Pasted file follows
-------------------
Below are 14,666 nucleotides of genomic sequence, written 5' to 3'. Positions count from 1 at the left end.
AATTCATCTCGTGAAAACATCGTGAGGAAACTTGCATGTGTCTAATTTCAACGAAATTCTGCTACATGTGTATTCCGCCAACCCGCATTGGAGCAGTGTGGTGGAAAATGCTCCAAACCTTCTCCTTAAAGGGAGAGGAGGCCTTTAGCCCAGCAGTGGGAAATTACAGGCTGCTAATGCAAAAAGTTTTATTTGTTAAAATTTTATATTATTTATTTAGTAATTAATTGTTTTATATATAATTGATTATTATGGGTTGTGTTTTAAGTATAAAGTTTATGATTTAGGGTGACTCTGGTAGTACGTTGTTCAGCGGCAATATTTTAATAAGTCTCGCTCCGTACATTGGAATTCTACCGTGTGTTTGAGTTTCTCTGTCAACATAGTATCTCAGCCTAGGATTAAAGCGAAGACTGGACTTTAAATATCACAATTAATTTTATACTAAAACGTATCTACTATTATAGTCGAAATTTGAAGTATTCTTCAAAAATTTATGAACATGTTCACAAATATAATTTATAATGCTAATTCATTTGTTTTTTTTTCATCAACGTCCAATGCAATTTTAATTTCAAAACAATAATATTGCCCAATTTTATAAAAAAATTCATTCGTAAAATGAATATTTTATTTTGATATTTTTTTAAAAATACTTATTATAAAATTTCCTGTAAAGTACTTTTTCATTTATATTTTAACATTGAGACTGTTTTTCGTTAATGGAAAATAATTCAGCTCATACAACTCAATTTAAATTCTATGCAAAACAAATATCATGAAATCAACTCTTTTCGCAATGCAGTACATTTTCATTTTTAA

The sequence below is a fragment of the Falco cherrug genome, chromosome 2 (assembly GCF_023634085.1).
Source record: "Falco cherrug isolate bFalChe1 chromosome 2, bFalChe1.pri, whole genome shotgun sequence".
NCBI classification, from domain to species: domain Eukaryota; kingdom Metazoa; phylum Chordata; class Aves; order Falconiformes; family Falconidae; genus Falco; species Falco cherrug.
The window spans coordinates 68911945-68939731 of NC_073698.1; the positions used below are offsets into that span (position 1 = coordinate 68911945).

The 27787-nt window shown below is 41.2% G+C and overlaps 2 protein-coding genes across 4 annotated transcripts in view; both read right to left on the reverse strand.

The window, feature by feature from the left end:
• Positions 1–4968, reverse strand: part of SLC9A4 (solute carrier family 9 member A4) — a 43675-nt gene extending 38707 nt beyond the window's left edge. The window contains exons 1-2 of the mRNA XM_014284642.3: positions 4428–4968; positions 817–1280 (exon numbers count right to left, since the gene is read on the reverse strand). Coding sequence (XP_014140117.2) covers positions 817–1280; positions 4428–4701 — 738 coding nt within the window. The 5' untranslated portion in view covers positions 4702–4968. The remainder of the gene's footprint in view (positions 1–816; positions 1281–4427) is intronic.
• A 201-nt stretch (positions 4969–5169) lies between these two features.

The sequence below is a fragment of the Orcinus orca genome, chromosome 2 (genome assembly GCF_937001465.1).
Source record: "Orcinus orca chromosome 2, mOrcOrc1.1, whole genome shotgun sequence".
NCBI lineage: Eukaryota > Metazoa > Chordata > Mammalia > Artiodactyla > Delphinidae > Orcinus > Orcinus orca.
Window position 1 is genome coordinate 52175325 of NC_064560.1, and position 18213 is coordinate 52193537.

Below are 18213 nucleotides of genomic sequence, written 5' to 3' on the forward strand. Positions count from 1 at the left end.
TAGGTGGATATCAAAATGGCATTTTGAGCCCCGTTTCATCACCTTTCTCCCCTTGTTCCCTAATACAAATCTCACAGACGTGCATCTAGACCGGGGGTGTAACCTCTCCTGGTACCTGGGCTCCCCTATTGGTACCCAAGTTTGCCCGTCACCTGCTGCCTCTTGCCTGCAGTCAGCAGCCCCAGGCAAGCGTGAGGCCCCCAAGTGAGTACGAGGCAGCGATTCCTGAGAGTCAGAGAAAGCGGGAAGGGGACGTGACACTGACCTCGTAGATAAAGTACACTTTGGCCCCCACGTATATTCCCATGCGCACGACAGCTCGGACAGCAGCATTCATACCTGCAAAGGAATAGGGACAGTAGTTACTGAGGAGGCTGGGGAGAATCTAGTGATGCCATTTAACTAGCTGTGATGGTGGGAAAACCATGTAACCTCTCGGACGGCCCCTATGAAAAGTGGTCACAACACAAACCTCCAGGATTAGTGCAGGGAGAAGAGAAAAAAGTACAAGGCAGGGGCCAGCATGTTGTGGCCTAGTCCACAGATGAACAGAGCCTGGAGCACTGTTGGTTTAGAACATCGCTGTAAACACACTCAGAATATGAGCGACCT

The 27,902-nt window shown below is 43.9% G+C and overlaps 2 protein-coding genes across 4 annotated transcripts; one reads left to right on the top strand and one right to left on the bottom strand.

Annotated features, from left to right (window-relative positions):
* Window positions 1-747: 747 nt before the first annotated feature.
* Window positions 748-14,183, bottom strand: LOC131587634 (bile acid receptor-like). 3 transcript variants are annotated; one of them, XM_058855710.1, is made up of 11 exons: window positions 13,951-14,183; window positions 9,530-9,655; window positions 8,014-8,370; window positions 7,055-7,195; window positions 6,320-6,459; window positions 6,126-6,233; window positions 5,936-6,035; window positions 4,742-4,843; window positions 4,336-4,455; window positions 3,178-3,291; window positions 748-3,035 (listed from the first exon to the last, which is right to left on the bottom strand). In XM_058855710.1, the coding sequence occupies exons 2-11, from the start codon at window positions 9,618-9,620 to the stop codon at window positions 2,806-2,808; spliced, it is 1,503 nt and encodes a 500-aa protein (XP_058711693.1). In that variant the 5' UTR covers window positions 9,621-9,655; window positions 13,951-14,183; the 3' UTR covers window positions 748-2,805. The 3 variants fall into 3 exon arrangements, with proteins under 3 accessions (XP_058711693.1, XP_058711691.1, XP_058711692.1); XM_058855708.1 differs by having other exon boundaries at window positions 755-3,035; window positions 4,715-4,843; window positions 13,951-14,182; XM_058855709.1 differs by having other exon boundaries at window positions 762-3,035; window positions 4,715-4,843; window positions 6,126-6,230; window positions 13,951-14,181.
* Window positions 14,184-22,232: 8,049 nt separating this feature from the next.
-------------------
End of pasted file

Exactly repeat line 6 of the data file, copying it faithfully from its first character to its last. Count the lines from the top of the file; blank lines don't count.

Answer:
The window spans coordinates 68911945-68939731 of NC_073698.1; the positions used below are offsets into that span (position 1 = coordinate 68911945).